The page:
October 26, 2008

Winemaking 2008

On Saturday, October 18, I got half a ton of really nice pinot noir grapes from a highly regarded local vineyard. After processing the fruit -- destemming and lightly crushing some of the berries, and adding sulfur dioxide -- the grape must has been soaking in my cold garage before fermentation starts.

First, I have the must in three Rubbermaid bins beehived to create as much of a thermal mass as possible, and still allow me to move the bins around a bit without a forklift.

The cold soak allows the grape skins to give their color and flavors to the juice early in the winemaking process. The goal is to extract as much as possible before alcohol is present, because alcohol is a solvent that will pull astringent qualities out of the seeds, skins, and any stem parts in the bins. That's going to happen to some degree, as sugar becomes alcohol during fermentation. The idea is to have any of that happen at the end of the process, rather than crushing the grapes, fermenting the juice to wine, then letting everything sit for days and days until the wine has everything from the grapes that you want. So far, there's lots of color in the juice.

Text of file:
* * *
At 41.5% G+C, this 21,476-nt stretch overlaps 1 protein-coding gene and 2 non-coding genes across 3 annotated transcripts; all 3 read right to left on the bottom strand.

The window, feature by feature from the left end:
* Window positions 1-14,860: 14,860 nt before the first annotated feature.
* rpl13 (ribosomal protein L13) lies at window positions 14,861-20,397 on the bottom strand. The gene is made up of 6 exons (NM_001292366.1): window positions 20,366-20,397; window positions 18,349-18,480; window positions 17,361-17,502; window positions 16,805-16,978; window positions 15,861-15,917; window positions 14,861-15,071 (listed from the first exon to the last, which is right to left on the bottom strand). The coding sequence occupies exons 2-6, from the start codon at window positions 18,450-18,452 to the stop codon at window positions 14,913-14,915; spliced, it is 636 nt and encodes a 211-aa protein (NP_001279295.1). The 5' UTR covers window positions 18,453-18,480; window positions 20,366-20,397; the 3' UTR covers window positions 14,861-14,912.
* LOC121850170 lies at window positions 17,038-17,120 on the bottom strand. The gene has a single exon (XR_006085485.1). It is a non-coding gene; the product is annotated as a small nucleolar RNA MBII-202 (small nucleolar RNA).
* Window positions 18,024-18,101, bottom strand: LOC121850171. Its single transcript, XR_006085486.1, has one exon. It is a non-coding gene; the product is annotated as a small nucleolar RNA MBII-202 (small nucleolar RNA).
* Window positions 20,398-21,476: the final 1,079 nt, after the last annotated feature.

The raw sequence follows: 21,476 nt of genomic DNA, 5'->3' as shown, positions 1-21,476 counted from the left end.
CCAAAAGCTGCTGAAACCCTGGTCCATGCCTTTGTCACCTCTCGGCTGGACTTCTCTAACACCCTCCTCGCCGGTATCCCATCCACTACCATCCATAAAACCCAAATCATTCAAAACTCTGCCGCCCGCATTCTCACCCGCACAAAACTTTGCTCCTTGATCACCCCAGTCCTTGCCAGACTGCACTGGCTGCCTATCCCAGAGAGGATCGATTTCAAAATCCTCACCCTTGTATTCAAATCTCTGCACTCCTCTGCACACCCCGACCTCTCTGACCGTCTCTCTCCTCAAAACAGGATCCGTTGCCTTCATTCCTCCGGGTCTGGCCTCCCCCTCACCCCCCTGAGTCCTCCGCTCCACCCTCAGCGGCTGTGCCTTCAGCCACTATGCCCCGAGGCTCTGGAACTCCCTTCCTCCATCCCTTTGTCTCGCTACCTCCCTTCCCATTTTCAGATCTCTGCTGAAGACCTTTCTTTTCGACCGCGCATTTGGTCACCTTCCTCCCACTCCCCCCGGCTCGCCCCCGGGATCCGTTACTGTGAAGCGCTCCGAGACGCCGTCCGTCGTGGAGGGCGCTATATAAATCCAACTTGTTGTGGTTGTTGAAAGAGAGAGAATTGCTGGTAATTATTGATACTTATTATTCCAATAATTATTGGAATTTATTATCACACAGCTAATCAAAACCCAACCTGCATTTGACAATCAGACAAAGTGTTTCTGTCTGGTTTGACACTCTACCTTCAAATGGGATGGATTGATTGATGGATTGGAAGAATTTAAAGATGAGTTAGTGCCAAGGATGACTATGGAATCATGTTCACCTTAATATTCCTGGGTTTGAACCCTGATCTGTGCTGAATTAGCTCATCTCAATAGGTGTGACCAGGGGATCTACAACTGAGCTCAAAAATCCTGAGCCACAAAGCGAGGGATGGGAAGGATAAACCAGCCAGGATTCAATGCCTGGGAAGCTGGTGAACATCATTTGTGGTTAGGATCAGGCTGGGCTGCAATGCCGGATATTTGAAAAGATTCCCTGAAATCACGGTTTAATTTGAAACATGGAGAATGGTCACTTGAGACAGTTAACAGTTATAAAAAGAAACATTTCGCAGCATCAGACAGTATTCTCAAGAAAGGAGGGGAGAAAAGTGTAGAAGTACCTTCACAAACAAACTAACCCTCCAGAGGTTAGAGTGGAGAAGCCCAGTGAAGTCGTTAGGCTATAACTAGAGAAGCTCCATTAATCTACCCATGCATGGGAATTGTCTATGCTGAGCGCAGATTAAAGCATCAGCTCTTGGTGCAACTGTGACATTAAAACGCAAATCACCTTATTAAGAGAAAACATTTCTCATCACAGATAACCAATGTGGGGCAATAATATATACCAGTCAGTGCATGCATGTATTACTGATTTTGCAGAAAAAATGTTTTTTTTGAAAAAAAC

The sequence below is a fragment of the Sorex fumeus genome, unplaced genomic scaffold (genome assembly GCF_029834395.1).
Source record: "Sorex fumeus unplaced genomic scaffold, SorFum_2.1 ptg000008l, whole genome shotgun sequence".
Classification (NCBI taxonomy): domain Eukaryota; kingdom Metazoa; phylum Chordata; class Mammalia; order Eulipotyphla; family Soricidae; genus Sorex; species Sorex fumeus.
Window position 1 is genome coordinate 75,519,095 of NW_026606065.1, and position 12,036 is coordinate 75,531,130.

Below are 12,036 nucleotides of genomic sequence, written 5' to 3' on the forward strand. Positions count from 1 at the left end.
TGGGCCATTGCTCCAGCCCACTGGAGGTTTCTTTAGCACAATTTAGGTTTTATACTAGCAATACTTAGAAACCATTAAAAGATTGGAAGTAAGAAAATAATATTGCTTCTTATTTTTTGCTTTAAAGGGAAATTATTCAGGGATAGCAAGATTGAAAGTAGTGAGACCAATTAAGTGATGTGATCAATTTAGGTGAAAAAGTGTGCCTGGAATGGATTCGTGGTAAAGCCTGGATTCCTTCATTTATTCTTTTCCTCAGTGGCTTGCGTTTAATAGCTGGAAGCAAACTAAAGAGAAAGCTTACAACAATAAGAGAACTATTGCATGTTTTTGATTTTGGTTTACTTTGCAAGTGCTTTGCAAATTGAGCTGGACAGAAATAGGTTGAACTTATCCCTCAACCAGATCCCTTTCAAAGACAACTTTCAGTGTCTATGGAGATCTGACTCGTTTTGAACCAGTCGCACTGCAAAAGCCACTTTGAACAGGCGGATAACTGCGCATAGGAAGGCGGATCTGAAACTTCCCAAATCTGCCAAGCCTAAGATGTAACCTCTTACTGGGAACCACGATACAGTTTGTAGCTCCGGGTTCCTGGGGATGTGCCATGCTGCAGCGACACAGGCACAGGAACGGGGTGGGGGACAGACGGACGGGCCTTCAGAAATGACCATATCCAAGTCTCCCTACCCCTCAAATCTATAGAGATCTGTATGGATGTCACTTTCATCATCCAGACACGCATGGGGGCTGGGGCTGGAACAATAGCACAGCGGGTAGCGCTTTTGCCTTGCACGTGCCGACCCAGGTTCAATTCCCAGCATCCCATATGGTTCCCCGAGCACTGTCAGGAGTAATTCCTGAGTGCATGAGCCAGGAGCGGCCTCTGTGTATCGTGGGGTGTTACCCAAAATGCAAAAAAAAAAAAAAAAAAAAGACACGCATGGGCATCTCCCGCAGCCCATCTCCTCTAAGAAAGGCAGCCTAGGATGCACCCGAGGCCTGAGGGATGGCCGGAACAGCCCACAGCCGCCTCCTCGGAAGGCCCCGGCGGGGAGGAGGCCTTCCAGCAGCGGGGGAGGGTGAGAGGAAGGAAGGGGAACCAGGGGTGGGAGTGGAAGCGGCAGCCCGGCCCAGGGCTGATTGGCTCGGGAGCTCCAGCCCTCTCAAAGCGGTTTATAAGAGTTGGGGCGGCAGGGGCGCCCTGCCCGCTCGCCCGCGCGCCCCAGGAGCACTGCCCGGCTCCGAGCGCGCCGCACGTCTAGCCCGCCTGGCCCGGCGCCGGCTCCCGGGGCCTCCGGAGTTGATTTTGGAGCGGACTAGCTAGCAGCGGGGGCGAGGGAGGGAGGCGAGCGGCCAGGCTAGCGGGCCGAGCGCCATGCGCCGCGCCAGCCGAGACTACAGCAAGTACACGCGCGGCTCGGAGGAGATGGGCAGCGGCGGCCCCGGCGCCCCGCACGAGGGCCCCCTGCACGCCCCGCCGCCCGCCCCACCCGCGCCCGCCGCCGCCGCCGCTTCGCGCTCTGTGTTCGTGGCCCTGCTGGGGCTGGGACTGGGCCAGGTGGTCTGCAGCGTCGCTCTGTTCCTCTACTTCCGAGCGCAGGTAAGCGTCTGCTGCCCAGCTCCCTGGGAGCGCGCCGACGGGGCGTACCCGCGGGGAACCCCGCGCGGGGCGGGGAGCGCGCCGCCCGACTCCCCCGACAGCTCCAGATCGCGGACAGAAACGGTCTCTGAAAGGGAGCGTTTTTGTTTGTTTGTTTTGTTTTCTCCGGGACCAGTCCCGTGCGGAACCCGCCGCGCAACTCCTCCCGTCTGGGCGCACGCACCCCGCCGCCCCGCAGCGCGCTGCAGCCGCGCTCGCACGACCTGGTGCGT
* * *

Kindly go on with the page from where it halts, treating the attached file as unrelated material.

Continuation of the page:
After several days of this cold maceration, I took some juice and gapes from each bin into a tub and brought it into the house to make a fermentation starter. Rather than adding yeast, I warmed the starter and allowed fermentation to happen spontaneously. Already it's beginning to bubble with the temperature close to 70F.

Once I get the bins up to around 65F, I'll add this starter in part to each bin to prime the fermentation. Heating the bins means heating the garage with a space heater, rotating an aquarium heater through each bin, even parking a warm car in the garage to keep the air temp up. If I get any funky smells, such as ethyl acetate that smells like nail polish remover, I'll entertain using dried yeast to get fermentation going. So far so good, and in my experience I've never had an issue fermenting without adding yeast.

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